Finally, we have to recognise that social media has the incredible ability to weaponise the worst parts of any movement, and to think that the left are somehow immune from this intoxicating influence is pure self-delusion. The right have been sucked into a world of alternative facts, arguments bolstered by links to blog posts, and aggressive swarms of frogs assaulting anything that triggers their fear of progressive unfamiliarity. But for the left we’ve all too enthusiastically become seduced by the outrage afforded to the self-righteous at the expense of being in any way relatable, constructive, or a viable choice for those wanting more security in their future.
It’s not good enough being on the right side of history across a range of civil rights issues. They are crucially important, but there are, I’m afraid, other concerns that need to be addressed with due care to average voters: you know… those other pesky human beings who you share the earth with.
The solutions are simple and are already yielding results. Jeremy Corbyn, simply by bothering to say he was there for everyone, rather than chucking half the population under a bus, saw great results. We need to remember those we’re fighting for, not just those that are popular to fight for online. We have a responsibility to all people, no matter their concerns, and we have to present ourselves in a way that’s morally humble and accessible. Social media is an incredibly useful tool and we need to use it to return to a more traditional model of protest. We could be using it to organise, to meet, to gather forces in order to spread awareness and educate, rather than breaking down into a series of individuals each fighting by ourselves by blasting off bite-size snacks of outrage: as an “us” we’re powerful, as a series of faux-angry (how much do you actually do about the things you claim to be angry about – my apologies to those who do) “mes” we’re useless.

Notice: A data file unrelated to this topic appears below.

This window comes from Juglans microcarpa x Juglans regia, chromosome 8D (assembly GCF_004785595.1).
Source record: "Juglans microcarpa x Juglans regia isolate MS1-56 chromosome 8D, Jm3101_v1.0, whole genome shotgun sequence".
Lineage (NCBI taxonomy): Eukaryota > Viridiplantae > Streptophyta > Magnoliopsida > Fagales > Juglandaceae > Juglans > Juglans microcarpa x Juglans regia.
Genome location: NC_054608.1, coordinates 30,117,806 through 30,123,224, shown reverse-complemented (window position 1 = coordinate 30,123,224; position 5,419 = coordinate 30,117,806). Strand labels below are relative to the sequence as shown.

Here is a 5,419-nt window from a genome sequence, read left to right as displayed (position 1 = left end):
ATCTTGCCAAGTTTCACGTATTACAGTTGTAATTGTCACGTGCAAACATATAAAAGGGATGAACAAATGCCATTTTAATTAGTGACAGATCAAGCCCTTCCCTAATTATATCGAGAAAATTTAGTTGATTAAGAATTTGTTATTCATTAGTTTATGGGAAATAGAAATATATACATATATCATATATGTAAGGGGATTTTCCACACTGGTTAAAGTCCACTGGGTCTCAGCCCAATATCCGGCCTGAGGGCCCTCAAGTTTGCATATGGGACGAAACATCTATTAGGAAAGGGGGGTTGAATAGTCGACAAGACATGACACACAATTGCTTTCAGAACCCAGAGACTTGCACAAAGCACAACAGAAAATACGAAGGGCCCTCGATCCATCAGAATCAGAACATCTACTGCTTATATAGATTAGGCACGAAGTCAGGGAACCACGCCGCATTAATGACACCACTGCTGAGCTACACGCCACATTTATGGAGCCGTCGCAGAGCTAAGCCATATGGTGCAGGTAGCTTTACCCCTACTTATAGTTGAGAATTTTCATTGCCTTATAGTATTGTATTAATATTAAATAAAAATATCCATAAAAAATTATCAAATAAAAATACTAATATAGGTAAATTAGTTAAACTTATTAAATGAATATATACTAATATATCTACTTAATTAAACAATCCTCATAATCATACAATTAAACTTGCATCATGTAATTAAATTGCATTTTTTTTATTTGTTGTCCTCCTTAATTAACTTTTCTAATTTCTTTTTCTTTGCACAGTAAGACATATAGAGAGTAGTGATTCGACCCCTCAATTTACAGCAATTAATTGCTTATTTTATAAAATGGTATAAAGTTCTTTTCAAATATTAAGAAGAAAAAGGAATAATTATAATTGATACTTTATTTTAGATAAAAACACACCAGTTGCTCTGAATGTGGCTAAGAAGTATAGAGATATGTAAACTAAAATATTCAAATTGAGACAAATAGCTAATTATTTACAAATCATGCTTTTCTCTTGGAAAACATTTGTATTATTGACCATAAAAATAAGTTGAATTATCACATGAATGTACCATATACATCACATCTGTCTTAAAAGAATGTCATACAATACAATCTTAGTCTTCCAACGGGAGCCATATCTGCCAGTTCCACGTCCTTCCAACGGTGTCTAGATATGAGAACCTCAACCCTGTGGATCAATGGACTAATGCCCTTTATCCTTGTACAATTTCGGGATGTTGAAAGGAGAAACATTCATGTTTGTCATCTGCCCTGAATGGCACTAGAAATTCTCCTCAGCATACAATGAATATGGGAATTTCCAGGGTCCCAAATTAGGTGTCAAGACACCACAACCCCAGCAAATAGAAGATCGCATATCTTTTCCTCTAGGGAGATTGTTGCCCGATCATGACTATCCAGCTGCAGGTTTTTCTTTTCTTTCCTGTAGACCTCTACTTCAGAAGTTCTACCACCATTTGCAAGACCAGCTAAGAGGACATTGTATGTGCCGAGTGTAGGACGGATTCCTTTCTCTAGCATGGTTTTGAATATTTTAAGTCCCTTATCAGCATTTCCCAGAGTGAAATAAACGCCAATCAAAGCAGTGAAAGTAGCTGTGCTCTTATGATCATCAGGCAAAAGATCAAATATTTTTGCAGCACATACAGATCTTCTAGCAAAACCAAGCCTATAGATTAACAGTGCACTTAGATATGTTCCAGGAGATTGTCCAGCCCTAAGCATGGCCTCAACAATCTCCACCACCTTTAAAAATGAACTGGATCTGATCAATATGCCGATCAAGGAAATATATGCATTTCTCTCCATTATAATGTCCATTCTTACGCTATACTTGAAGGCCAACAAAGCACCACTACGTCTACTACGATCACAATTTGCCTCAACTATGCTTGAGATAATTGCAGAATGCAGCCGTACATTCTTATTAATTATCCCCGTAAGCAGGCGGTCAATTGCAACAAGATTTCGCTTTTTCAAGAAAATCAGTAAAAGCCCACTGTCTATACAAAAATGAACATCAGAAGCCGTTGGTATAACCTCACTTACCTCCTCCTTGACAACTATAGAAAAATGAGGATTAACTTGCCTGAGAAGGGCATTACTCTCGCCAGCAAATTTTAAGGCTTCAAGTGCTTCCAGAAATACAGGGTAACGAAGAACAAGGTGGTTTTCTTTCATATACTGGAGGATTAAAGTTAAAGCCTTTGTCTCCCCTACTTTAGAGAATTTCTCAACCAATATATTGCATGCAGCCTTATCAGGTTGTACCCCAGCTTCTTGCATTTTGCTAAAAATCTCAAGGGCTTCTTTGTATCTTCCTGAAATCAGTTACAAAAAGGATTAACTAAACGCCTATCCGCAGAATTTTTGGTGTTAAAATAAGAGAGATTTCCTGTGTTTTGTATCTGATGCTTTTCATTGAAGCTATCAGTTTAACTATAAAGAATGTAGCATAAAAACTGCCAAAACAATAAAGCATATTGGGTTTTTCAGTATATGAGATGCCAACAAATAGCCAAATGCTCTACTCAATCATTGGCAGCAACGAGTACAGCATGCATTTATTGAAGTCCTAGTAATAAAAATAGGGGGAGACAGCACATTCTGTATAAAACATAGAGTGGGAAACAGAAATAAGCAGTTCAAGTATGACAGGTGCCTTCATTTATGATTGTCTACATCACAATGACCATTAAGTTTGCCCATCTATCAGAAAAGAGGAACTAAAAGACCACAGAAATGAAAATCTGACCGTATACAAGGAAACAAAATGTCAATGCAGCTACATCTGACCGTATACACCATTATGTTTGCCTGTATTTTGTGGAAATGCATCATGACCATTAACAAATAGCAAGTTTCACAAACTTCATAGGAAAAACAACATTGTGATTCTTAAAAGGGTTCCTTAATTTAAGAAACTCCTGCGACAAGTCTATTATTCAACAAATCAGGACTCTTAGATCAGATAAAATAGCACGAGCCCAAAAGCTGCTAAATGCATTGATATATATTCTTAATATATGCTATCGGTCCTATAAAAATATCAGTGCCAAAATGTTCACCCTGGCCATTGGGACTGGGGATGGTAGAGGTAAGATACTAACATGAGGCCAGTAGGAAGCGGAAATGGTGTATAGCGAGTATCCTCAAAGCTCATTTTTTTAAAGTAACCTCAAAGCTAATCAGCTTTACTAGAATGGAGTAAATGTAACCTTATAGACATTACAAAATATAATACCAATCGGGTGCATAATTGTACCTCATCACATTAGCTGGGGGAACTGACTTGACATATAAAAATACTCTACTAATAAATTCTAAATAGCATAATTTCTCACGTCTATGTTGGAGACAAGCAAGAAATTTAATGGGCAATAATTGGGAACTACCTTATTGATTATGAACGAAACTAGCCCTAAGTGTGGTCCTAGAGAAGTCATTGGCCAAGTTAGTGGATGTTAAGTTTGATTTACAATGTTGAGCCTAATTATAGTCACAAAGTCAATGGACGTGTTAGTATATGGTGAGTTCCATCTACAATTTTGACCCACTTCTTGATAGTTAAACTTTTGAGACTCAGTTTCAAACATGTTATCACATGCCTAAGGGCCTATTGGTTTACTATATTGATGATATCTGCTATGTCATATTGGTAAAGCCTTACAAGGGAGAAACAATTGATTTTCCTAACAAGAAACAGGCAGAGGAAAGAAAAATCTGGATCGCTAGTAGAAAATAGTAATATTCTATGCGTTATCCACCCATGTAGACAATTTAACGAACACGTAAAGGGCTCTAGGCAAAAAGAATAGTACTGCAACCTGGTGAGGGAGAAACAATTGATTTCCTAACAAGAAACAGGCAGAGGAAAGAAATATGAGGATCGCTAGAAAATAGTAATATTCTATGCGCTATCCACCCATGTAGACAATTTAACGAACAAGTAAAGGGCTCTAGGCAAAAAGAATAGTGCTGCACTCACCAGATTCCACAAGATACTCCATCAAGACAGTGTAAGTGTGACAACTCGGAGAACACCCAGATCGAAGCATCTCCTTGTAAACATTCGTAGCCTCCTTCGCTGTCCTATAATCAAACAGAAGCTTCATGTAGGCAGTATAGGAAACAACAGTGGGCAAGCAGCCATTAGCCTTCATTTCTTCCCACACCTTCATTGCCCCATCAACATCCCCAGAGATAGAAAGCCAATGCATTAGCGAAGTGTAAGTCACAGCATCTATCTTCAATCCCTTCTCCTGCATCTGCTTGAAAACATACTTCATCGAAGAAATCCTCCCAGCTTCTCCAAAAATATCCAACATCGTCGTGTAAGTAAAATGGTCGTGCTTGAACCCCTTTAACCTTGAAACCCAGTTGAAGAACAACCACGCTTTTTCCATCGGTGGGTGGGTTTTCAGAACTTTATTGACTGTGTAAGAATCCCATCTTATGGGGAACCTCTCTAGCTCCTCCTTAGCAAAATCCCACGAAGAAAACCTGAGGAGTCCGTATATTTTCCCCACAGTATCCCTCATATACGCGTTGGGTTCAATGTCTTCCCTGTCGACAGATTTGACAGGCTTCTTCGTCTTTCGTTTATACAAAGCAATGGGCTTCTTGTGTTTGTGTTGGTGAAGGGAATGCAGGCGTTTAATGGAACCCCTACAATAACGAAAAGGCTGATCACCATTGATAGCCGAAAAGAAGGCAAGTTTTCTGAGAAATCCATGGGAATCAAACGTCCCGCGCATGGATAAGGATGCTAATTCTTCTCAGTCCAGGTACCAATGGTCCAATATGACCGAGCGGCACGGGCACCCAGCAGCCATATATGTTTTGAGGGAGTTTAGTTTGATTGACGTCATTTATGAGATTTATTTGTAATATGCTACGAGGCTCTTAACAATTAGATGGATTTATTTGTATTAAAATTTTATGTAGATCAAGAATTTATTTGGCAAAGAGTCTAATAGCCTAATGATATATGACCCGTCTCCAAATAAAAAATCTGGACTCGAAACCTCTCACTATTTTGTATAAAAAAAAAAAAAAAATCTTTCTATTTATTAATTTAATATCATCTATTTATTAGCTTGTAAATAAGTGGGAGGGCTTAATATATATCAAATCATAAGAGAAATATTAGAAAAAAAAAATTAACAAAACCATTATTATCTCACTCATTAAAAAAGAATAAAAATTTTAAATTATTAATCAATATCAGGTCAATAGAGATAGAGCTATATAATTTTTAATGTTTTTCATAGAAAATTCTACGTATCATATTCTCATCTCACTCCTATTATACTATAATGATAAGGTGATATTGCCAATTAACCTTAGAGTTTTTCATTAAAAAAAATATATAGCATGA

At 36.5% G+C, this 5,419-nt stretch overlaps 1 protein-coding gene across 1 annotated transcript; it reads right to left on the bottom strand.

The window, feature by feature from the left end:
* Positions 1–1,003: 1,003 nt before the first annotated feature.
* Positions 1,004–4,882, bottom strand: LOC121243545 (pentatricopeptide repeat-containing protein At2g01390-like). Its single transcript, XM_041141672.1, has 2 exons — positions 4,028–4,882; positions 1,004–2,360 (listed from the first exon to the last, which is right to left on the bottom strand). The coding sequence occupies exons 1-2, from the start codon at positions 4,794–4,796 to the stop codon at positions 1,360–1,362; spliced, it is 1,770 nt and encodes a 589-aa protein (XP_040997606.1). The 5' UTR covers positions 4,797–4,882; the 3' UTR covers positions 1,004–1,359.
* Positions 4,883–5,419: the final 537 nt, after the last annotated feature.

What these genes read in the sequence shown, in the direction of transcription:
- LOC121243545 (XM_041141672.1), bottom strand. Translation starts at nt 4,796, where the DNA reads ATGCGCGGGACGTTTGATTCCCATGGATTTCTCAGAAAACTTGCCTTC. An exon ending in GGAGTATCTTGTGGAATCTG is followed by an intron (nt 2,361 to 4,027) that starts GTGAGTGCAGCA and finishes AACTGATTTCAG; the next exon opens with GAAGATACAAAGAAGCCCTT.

Time and again studies have shown that social and cultural biases are broken down when people’s expectations are countered by real-life experiences. This means spending time with people who we disagree with.
I know you’re already feeling an uncomfortable itch as you think about no longer raging online: it’s your favourite toy, and it makes you feel good, and it gets you likes and responses. But you simply have to stop. You’re not helping. Evidently (yes, science) you’re making things worse. Be humble, yield your ego, and form a compassionate, humble “us” that’s grounded in a seeking of progress and equality for everyone, and speak in terms and mediums that are accessible, embracing heroes and role models that are indicative of your values, not famous people who are so far removed from those you’re meant to be fighting for you may as well build a sign saying “I’m for the working class” out of solid gold.
And yes, if you identify as left, you are for the working class, so get comfortable with that new responsibility if you didn’t know that that’s what you’re actually meant to be doing already. And if they don’t share your concerns about gender fluidity, educate, don’t shun.
Basically, for the tl;dr crowd: proudly yelling online about the world you want is preventing you from actually getting there. Try something different.